Own song selectivity in the songbird auditory pathway: Suppression by norepinephrine
; ; et al
in PLoS ONE (2011), 6(5), 20131Detailed reference viewed: 20 (2 ULg)
Own song selectivity in the songbird auditory pathway: suppression by norepinephrine
; ; et al
Poster (2010)Detailed reference viewed: 4 (0 ULg)
Own-song recognition in the songbird auditory pathway: selectivity and lateralization.
; ; et al
in Journal of Neuroscience (2009), 29(7), 2252-8
The songbird brain is able to discriminate between the bird's own song and other conspecific songs. Determining where in the brain own- song selectivity emerges is of great importance because experience ... [more ▼]
The songbird brain is able to discriminate between the bird's own song and other conspecific songs. Determining where in the brain own- song selectivity emerges is of great importance because experience-dependent mechanisms are necessarily involved and because brain regions sensitive to self-generated vocalizations could mediate auditory feedback that is necessary for song learning and maintenance. Using functional MRI, here we show that this selectivity is present at the midbrain level. Surprisingly, the selectivity was found to be lateralized toward the right side, a finding reminiscent of the potential right lateralization of song production in zebra finches but also of own-face and own-voice recognition in human beings. These results indicate that a midbrain structure can process subtle information about the identity of a subject through experience-dependent mechanisms, challenging the classical perception of subcortical regions as primitive and nonplastic structures. They also open questions about the evolution of the cognitive skills and lateralization in vertebrates. [less ▲]Detailed reference viewed: 49 (3 ULg)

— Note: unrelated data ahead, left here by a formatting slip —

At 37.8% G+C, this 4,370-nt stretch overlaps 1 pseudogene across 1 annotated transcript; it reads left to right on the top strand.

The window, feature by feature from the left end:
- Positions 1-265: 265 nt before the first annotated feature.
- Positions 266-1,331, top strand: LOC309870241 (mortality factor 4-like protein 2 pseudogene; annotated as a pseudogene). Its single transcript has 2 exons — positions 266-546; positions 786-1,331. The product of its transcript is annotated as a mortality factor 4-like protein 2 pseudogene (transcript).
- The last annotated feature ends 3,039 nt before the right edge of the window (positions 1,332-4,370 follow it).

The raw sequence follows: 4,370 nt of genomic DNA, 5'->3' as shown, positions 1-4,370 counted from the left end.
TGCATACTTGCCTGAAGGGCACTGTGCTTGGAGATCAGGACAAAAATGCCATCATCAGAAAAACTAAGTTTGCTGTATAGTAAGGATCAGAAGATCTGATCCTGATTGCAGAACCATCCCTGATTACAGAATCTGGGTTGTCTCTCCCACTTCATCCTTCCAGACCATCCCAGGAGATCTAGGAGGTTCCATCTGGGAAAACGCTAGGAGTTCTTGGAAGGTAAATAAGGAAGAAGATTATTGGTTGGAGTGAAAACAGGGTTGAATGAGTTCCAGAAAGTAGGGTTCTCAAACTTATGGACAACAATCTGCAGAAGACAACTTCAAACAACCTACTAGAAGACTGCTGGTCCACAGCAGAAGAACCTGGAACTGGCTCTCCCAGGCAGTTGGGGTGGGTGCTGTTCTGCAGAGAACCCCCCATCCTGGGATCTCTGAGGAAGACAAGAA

A three-dimensional MRI atlas of the zebra finch brain in stereotaxic coordinates.
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in NeuroImage (2008), 41(1), 1-6
The neurobiology of birdsong, as a model for human speech, is a fast growing area of research in the neurosciences and involves electrophysiological, histological and more recently magnetic resonance ... [more ▼]
The neurobiology of birdsong, as a model for human speech, is a fast growing area of research in the neurosciences and involves electrophysiological, histological and more recently magnetic resonance imaging (MRI) approaches. Many of these studies require the identification and localization of different brain areas (nuclei) involved in the sensory and motor control of song. Until now, the only published atlases of songbird brains consisted in drawings based on histological slices of the canary and of the zebra finch brain. Taking advantage of high-magnetic field (7 Tesla) MRI technique, we present the first high-resolution (80 x 160 x 160 microm) 3-D digital atlas in stereotaxic coordinates of a male zebra finch brain, the most widely used species in the study of birdsong neurobiology. Image quality allowed us to discern most of the song control, auditory and visual nuclei. The atlas can be freely downloaded from our Web site and can be interactively explored with MRIcro. This zebra finch MRI atlas should become a very useful tool for neuroscientists working on birdsong, especially for co-registrating MRI data but also for determining accurately the optimal coordinates and angular approach for injections or electrophysiological recordings. [less ▲]Detailed reference viewed: 67 (2 ULg)
Seasonal rewiring of the songbird brain: an in vivo MRI study.
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in European Journal of Neuroscience (2008), 28(12), 2475-852474
The song control system (SCS) of songbirds displays a remarkable plasticity in species where song output changes seasonally. The mechanisms underlying this plasticity are barely understood and research ... [more ▼]